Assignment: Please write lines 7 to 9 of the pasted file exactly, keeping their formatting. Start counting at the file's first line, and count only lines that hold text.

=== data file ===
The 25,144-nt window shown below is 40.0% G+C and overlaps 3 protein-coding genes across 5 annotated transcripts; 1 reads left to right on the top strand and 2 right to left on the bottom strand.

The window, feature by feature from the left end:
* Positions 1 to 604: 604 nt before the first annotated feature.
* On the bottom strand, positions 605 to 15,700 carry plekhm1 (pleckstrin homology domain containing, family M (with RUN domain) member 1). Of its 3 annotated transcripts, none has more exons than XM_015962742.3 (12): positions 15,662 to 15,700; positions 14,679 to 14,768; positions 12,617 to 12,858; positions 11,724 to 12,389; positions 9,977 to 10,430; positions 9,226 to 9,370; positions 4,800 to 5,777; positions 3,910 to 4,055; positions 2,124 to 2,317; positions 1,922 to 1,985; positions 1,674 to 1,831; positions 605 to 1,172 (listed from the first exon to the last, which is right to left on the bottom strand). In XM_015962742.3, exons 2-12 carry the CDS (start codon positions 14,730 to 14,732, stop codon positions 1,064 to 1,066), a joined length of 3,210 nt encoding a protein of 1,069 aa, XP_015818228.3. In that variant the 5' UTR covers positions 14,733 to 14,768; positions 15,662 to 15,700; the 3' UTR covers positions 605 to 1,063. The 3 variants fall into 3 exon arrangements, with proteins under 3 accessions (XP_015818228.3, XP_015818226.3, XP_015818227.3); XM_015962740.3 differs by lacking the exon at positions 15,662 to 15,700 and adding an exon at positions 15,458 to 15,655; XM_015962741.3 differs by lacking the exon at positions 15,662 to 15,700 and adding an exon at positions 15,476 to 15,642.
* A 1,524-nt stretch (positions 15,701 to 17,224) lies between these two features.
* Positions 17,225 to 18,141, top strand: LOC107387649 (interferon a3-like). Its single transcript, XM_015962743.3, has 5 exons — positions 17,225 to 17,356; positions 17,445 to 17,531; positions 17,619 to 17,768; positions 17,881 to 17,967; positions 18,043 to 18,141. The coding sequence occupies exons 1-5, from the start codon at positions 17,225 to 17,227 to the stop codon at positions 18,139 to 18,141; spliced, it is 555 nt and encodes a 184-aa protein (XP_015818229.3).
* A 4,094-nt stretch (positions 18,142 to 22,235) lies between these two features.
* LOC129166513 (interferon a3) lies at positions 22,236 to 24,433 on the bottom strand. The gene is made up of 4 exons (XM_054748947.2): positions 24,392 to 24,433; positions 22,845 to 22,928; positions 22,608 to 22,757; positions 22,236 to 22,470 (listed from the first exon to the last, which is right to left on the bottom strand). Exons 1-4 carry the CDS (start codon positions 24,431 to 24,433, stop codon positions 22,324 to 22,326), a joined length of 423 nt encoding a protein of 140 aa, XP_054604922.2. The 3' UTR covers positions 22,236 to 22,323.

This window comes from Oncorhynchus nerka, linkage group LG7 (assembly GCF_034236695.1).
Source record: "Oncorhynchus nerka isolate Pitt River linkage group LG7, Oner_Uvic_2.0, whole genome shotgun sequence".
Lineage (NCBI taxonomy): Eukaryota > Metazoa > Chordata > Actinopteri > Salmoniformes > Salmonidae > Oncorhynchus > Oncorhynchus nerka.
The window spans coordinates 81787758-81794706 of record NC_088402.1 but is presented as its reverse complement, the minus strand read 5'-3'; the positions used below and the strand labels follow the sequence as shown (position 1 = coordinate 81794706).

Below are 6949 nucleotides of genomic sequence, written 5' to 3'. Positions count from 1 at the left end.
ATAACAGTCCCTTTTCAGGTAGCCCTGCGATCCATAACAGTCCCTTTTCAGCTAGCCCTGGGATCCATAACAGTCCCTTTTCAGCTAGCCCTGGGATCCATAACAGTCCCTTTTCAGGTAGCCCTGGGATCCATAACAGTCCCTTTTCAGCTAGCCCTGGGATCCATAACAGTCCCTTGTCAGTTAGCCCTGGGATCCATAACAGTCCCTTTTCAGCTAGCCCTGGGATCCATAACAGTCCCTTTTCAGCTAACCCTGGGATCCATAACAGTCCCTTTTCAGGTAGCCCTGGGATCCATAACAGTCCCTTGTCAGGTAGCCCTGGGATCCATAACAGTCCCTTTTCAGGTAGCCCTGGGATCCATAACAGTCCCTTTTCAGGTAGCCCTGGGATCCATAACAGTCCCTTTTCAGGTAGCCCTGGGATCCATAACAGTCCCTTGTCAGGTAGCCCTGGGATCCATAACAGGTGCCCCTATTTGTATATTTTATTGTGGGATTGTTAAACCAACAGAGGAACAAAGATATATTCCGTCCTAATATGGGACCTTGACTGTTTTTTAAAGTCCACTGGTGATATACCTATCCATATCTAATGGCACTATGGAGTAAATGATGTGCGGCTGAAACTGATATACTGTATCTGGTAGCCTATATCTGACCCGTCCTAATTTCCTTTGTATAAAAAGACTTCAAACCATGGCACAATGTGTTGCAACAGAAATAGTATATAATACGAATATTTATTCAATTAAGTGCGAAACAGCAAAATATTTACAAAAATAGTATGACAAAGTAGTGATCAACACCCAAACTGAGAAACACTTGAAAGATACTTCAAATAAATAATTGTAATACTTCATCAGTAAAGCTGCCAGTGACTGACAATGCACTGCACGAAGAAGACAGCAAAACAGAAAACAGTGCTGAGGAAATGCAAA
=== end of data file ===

* A 4,094-nt stretch (positions 18,142 to 22,235) lies between these two features.
* LOC129166513 (interferon a3) lies at positions 22,236 to 24,433 on the bottom strand. The gene is made up of 4 exons (XM_054748947.2): positions 24,392 to 24,433; positions 22,845 to 22,928; positions 22,608 to 22,757; positions 22,236 to 22,470 (listed from the first exon to the last, which is right to left on the bottom strand). Exons 1-4 carry the CDS (start codon positions 24,431 to 24,433, stop codon positions 22,324 to 22,326), a joined length of 423 nt encoding a protein of 140 aa, XP_054604922.2. The 3' UTR covers positions 22,236 to 22,323.

This window comes from Oncorhynchus nerka, linkage group LG7 (assembly GCF_034236695.1).